150 Years Of The Atlantic October 2007


This is the 19th in a series of archival excerpts in honor of the magazine’s 150th anniversary.
Private Fortunes and the Public Future
August 1935
by Abraham Flexner

In the midst of the Great Depression, as the federal government began to take an increasingly active role in looking after citizen welfare, the educator Abraham Flexner, who founded the Princeton Institute for Advanced Study, urged readers to remember that private philanthropy, too, has a crucial role to play.

Quite recently a large assembly gathered in the City of New York to celebrate the fiftieth anniversary of the founding of the Montefiore Hospital for Chronic Diseases. This institution was established fifty years ago by a group of devoted and grateful men and women and by them dedicated to the relief of suffering humanity …

This institution is only one of hundreds—hospitals, schools, universities, museums, orchestras, and various associations—which relieve the state of part of its burden, and which, I venture to say, as a general rule carry on more economically and more effectively than similar institutions which are managed by public authorities …

We happen to be living in an era when, in consequence of human gullibility and fallibility, the world has been overtaken by panic and distress such as private initiative alone cannot cope with. To an extent that could previously never have been expected the cities, the states, and the central government have been compelled to undertake to provide relief where voluntary agencies have been unequal to the task. I have no criticism to make on this score. It is a splendid and inspiring thing that at a time of great social crisis the American nation has found itself possessed of a form of government which can relieve the poor, clothe the naked, and provide support for the unemployed; but at this very moment when the government is doing all that it can humanly do in these various directions it behooves us to remember the essence of our tradition of private effort and benefaction …

Civilization and culture … cannot be obtained unless abundance and leisure exist … It is important to this country to emphasize the fact that the rôle of private effort has not been exhausted and that, unless we are to abandon all our traditions in government, in philanthropy, and in education, it cannot be abandoned … I cannot forget the vast debt that we owe … to those thousands and hundreds of thousands who have contributed small means as well as large to building up institutions of learning, museums, and hospitals which represent the high-water mark of our civilization …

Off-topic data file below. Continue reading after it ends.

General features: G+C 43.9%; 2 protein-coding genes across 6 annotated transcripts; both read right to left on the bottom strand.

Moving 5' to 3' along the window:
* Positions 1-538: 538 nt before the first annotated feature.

It might even be maintained that the level of a given civilization can perhaps be measured by the extent of private initiative, private responsibility, private organization in all the fields open to human culture …

The accumulation of fortunes through foresight, unusual capacity, energy, thrift, and native honorable shrewdness is in itself no crime. On the contrary … fortunes so accumulated may be made the sources from which great philanthropic, cultural, and beneficent enterprises ultimately flow.

Vol. 156, No. 2, pp. 215–224

The Capitalist Threat
February 1997
by George Soros

In 1997, the billionaire and international philanthropist George Soros contended that great fortunes are made to be redistributed.

Although I have made a fortune in the financial markets, I now fear that the untrammeled intensification of laissez-faire capitalism and the spread of market values into all areas of life is endangering our open and democratic society …

By taking the conditions of supply and demand as given and declaring government intervention the ultimate evil, laissez-faire ideology has effectively banished income or wealth redistribution. I can agree that all attempts at redistribution interfere with the efficiency of the market, but it does not follow that no attempt should be made … Wealth does accumulate in the hands of its owners, and if there is no mechanism for redistribution, the inequities can become intolerable. “Money is like muck, not good except it be spread.” Francis Bacon was a profound economist.

Vol. 279, No. 2, pp. 45–58

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